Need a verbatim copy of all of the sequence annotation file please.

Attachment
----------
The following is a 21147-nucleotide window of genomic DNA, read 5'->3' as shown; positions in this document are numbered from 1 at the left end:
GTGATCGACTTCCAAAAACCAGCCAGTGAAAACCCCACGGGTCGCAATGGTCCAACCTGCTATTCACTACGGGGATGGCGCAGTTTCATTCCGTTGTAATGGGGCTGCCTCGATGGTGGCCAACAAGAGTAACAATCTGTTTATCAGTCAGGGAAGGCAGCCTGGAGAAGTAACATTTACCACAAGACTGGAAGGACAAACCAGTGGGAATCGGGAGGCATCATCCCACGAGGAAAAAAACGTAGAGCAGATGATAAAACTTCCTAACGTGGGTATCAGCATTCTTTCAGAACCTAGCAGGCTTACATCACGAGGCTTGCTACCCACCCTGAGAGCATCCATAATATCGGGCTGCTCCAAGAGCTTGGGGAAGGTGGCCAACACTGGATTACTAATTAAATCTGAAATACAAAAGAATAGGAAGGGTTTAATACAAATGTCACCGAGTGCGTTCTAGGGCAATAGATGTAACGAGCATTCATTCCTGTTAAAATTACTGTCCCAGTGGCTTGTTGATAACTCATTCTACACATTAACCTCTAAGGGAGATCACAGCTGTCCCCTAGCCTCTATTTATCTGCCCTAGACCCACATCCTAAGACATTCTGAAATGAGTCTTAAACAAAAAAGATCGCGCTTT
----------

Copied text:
The following is a 21147-nucleotide window of genomic DNA, read 5'->3' as shown; positions in this document are numbered from 1 at the left end:
GTGATCGACTTCCAAAAACCAGCCAGTGAAAACCCCACGGGTCGCAATGGTCCAACCTGCTATTCACTACGGGGATGGCGCAGTTTCATTCCGTTGTAATGGGGCTGCCTCGATGGTGGCCAACAAGAGTAACAATCTGTTTATCAGTCAGGGAAGGCAGCCTGGAGAAGTAACATTTACCACAAGACTGGAAGGACAAACCAGTGGGAATCGGGAGGCATCATCCCACGAGGAAAAAAACGTAGAGCAGATGATAAAACTTCCTAACGTGGGTATCAGCATTCTTTCAGAACCTAGCAGGCTTACATCACGAGGCTTGCTACCCACCCTGAGAGCATCCATAATATCGGGCTGCTCCAAGAGCTTGGGGAAGGTGGCCAACACTGGATTACTAATTAAATCTGAAATACAAAAGAATAGGAAGGGTTTAATACAAATGTCACCGAGTGCGTTCTAGGGCAATAGATGTAACGAGCATTCATTCCTGTTAAAATTACTGTCCCAGTGGCTTGTTGATAACTCATTCTACACATTAACCTCTAAGGGAGATCACAGCTGTCCCCTAGCCTCTATTTATCTGCCCTAGACCCACATCCTAAGACATTCTGAAATGAGTCTTAAACAAAAAAGATCGCGCTTT